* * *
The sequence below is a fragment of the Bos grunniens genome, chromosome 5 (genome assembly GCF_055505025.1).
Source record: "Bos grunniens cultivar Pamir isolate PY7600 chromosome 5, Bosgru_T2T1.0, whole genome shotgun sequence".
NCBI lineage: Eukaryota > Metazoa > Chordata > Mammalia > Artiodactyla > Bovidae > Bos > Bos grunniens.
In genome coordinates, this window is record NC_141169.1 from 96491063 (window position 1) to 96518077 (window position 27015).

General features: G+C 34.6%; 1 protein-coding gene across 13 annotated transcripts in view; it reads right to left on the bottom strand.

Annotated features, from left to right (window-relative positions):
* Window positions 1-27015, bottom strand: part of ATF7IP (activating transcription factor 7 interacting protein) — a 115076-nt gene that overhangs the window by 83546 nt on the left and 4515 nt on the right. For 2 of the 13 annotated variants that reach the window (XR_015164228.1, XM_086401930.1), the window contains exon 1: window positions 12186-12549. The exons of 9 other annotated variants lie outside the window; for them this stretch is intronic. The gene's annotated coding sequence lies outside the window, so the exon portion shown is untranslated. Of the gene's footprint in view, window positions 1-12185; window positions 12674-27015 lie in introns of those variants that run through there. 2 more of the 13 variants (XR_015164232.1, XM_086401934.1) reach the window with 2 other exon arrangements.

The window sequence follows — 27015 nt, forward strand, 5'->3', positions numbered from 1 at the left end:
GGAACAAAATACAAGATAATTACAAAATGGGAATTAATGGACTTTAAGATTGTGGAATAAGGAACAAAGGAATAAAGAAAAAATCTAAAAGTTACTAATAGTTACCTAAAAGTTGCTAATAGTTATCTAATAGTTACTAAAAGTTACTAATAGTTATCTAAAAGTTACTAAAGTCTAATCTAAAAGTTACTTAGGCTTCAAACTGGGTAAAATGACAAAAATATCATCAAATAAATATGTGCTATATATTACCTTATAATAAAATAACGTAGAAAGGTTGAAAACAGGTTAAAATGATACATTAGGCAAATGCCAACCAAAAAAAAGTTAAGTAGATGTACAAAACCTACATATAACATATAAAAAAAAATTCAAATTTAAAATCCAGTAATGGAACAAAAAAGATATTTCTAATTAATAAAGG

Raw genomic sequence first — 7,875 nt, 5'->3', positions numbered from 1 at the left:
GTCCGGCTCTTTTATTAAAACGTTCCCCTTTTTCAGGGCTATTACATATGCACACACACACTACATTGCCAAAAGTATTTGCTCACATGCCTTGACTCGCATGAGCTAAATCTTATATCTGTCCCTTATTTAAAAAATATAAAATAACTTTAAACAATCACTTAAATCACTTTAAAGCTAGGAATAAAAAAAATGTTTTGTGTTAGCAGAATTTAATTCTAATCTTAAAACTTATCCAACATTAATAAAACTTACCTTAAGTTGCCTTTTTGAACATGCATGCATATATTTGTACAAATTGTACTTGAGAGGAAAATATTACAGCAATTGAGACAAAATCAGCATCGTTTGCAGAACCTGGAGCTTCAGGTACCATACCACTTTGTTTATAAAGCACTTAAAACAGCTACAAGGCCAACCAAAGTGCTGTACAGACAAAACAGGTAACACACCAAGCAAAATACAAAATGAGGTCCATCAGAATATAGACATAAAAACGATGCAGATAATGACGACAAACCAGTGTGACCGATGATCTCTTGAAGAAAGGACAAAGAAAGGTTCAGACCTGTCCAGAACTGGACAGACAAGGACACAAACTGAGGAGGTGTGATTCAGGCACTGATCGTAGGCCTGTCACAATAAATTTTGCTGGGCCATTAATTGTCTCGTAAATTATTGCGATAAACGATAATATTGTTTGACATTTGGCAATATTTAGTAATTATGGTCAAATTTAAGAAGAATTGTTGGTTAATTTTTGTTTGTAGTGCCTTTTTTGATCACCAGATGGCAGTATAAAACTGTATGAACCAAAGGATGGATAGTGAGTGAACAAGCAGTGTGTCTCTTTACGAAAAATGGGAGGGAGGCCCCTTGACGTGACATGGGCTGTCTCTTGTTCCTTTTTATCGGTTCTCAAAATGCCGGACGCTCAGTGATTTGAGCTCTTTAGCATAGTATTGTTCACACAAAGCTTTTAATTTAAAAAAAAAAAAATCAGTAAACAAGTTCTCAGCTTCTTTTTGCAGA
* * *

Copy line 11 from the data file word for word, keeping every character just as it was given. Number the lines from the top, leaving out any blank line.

GTCCGGCTCTTTTATTAAAACGTTCCCCTTTTTCAGGGCTATTACATATGCACACACACACTACATTGCCAAAAGTATTTGCTCACATGCCTTGACTCGCATGAGCTAAATCTTATATCTGTCCCTTATTTAAAAAATATAAAATAACTTTAAACAATCACTTAAATCACTTTAAAGCTAGGAATAAAAAAAATGTTTTGTGTTAGCAGAATTTAATTCTAATCTTAAAACTTATCCAACATTAATAAAACTTACCTTAAGTTGCCTTTTTGAACATGCATGCATATATTTGTACAAATTGTACTTGAGAGGAAAATATTACAGCAATTGAGACAAAATCAGCATCGTTTGCAGAACCTGGAGCTTCAGGTACCATACCACTTTGTTTATAAAGCACTTAAAACAGCTACAAGGCCAACCAAAGTGCTGTACAGACAAAACAGGTAACACACCAAGCAAAATACAAAATGAGGTCCATCAGAATATAGACATAAAAACGATGCAGATAATGACGACAAACCAGTGTGACCGATGATCTCTTGAAGAAAGGACAAAGAAAGGTTCAGACCTGTCCAGAACTGGACAGACAAGGACACAAACTGAGGAGGTGTGATTCAGGCACTGATCGTAGGCCTGTCACAATAAATTTTGCTGGGCCATTAATTGTCTCGTAAATTATTGCGATAAACGATAATATTGTTTGACATTTGGCAATATTTAGTAATTATGGTCAAATTTAAGAAGAATTGTTGGTTAATTTTTGTTTGTAGTGCCTTTTTTGATCACCAGATGGCAGTATAAAACTGTATGAACCAAAGGATGGATAGTGAGTGAACAAGCAGTGTGTCTCTTTACGAAAAATGGGAGGGAGGCCCCTTGACGTGACATGGGCTGTCTCTTGTTCCTTTTTATCGGTTCTCAAAATGCCGGACGCTCAGTGATTTGAGCTCTTTAGCATAGTATTGTTCACACAAAGCTTTTAATTTAAAAAAAAAAAAATCAGTAAACAAGTTCTCAGCTTCTTTTTGCAGA